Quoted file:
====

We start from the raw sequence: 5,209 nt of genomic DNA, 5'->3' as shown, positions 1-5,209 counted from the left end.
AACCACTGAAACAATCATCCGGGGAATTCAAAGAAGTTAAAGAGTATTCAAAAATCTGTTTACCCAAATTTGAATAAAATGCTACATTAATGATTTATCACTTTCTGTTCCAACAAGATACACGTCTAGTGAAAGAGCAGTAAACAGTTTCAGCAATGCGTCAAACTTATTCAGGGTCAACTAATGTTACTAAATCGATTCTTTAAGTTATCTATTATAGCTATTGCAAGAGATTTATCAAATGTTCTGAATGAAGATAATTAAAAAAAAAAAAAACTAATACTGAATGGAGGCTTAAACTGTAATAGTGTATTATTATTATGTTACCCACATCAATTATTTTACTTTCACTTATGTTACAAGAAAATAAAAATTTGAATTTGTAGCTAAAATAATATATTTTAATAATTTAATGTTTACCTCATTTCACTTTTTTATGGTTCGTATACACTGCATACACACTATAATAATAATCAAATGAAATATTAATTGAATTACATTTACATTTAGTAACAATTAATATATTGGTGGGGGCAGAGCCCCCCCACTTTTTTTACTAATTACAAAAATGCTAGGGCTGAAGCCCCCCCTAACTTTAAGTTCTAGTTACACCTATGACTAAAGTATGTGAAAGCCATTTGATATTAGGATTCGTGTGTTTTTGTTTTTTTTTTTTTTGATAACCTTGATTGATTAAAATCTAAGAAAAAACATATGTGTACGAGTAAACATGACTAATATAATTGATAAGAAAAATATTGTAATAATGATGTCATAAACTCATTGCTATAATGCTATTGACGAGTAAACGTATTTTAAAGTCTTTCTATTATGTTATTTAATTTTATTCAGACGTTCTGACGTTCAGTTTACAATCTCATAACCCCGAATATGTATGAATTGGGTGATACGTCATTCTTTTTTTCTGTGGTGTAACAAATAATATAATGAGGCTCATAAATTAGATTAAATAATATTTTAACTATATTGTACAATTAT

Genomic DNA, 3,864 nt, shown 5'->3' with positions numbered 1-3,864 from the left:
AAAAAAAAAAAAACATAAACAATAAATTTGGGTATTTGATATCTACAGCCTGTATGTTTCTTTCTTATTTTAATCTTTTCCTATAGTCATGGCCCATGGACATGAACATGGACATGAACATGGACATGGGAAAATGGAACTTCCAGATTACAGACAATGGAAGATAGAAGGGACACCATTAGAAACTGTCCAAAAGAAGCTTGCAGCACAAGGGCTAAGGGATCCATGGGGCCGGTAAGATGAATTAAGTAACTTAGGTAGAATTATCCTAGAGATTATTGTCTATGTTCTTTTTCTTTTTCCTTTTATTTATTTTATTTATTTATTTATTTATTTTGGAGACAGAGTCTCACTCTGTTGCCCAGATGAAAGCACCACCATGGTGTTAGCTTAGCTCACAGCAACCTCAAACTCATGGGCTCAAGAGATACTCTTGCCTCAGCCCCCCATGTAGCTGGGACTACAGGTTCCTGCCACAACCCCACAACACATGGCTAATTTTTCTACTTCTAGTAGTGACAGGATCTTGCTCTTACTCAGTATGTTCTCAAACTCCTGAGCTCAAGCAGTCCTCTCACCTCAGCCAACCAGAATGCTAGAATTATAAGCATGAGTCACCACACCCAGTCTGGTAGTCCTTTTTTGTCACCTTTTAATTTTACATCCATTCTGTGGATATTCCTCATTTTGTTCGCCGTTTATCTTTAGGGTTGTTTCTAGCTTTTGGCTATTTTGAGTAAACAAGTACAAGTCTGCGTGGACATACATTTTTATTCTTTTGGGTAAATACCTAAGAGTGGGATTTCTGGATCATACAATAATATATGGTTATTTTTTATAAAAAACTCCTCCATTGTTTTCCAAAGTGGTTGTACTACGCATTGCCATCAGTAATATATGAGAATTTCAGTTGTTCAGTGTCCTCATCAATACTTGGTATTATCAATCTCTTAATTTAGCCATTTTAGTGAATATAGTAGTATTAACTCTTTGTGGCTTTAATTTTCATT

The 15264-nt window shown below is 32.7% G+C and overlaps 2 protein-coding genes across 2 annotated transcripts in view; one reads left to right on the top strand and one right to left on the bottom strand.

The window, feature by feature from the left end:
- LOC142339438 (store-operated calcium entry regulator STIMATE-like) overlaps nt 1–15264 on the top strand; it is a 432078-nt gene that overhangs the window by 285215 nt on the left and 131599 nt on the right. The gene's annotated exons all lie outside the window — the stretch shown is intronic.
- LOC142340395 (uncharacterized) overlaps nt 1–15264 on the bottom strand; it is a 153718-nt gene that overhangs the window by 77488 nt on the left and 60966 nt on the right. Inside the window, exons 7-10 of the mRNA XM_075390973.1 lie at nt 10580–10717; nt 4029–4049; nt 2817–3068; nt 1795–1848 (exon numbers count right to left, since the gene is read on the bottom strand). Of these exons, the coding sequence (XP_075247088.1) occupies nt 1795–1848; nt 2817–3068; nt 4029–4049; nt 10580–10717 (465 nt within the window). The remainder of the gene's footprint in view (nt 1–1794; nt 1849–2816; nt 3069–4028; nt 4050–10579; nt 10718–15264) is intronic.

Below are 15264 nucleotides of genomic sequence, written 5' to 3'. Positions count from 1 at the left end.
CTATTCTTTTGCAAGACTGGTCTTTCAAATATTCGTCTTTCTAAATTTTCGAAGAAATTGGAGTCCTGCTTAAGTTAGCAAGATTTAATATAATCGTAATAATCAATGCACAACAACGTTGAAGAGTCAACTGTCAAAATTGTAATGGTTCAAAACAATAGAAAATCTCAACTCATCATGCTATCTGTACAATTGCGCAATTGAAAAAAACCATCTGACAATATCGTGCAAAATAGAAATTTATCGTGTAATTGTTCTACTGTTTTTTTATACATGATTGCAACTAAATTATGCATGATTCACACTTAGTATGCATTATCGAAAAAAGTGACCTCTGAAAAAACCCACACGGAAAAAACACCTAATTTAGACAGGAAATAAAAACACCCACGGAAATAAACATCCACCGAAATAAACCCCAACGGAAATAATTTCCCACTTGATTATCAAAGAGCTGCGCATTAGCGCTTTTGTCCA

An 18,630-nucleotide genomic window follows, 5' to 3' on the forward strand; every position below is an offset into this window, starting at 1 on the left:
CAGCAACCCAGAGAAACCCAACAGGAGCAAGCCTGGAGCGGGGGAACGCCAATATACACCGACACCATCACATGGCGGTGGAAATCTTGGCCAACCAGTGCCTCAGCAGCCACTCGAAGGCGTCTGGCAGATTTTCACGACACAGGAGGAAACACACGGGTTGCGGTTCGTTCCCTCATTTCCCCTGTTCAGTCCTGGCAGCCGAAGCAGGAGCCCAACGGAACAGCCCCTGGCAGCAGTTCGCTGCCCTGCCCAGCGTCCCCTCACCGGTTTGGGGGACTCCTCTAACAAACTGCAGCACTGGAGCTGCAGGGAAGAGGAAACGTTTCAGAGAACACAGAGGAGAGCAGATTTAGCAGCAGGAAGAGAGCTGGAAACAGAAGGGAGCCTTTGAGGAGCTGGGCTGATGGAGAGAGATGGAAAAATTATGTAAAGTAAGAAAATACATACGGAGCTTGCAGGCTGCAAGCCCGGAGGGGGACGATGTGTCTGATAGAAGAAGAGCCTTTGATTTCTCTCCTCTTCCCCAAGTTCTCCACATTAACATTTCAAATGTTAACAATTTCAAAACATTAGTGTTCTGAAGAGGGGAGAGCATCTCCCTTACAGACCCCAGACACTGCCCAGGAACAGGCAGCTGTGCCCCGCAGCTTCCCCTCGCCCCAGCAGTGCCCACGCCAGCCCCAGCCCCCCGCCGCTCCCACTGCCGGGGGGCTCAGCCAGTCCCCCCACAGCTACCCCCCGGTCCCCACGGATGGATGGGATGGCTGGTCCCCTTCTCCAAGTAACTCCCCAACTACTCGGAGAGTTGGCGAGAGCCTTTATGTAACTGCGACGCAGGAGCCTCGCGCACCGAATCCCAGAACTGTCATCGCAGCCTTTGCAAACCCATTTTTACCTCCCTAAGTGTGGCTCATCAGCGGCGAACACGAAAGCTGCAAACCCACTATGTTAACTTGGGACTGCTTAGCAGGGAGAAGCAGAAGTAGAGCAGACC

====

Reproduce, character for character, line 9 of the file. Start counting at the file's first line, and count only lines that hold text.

Below are 15264 nucleotides of genomic sequence, written 5' to 3'. Positions count from 1 at the left end.